- The birth control shot is known as Depo-Provera (and the newer low-dose Depo-SubQ Provera 104).
- The Depo-Provera shot contains the hormone progestin and prevents pregnancy for three months in a row.
- Like the hormones in birth control pills, the progestin in the shot makes the environment in the uterus unfavorable to begin a pregnancy and may stop ovulation.
Does Depo have the same side effects as the pill?
Unique side effects of oral contraceptives
- Mood changes
- So-called “breakthrough” bleeding or spotting at times other than the menstrual period.
- The side effects of the pill tend to get better after you have been using it for a few months.
Unique side effects of the Depo-Provera injection
- Irregular periods
Similar side effects of the pill vs. Depo-Provera injection
- Both methods can cause tenderness or soreness in the breasts.
- Other side effects of oral contraceptives and the Depo-Provera shot include headaches and mood changes.
- Both methods can lead to a decreased interest in sex (decreased libido) in some women.
Why is Depo not recommended for long term use?
Although the Depo-Provera shot is an effective form of contraception, it is not recommended for long-term use due to the shot's potential impact on bone health. Bone density may decrease over time because of the shot's synthetic progestin hormone ingredient. Your risk of osteoporosis or bone fractures increases the longer you take the shot. However, bone density may return to normal levels over several years after stopping the shot.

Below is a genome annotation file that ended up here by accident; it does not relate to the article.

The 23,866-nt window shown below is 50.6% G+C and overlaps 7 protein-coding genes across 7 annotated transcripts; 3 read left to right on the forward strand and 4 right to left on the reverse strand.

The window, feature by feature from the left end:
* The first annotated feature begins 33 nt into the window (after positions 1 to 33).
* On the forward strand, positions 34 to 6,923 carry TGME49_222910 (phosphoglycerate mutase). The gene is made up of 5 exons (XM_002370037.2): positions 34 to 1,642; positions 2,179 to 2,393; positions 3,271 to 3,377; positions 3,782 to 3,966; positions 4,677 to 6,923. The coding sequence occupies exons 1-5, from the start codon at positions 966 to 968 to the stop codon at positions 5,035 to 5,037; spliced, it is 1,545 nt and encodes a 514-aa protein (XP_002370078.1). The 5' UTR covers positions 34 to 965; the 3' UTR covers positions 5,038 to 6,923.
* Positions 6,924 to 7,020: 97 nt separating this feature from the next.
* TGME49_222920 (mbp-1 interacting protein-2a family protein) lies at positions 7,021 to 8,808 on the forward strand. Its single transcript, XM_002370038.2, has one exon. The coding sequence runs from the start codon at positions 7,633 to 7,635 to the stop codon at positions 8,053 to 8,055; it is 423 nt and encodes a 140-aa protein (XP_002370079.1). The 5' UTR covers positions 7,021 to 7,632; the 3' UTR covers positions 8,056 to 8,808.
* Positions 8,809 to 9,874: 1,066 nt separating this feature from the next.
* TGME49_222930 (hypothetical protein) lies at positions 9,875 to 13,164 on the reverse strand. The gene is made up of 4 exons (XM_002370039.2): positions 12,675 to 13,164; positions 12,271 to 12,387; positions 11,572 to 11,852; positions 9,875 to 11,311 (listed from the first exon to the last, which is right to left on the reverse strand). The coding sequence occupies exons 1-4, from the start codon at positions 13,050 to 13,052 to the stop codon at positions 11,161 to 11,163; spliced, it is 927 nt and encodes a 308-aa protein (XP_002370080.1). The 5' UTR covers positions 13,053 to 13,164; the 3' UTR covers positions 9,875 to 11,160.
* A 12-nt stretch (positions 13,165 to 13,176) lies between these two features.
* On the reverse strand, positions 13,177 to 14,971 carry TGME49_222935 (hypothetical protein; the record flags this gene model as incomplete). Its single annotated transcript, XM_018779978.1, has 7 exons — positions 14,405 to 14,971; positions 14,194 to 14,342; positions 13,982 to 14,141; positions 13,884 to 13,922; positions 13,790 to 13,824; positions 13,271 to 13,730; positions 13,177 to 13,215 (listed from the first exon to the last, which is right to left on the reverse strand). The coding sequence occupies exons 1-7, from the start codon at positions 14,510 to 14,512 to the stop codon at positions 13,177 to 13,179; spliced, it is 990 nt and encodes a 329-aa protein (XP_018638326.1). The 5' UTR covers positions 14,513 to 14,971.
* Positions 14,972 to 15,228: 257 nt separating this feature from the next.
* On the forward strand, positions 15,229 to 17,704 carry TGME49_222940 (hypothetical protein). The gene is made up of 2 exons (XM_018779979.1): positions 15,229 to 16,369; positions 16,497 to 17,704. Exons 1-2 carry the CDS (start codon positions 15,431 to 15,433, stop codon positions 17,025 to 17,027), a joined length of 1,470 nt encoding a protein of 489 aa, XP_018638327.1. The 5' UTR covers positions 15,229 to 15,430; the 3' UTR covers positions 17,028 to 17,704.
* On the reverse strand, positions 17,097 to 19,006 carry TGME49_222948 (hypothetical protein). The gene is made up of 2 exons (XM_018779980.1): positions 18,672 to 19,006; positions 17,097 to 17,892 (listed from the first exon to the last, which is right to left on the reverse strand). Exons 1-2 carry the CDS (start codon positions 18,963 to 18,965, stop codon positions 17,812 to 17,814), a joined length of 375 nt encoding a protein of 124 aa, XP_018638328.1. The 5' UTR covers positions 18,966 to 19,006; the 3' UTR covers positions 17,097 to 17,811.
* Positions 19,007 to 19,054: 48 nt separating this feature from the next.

Does Depo ruin your fertility?
While the Depo-Provera shot does not ruin fertility, it may cause a slight delay in the return to fertility after discontinuation. The synthetic progestin hormone in the Depo shot can remain in your body for up to 12 weeks following your last injection. This can prevent ovulation and cause a delay in normal menstrual cycles.
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What is an advantage of Depo-Provera?
One of the major advantages of the Depo-Provera shot is that it is highly effective at preventing pregnancy. The shot has a failure rate of less than 1% which makes it one of the most effective forms of contraception available on the market.
What are the disadvantages of the Depo shot and birth control pill?
Both the pill and the shot do not offer any protection against sexually transmitted diseases (STDs). Missing pills or taking longer than 12 weeks to get another shot increases the chances of becoming pregnant.
Other health risks of oral contraceptives
- Combination birth control pills have been linked to a small increase in the risk of a heart attack. However, this is a very rare event in young women.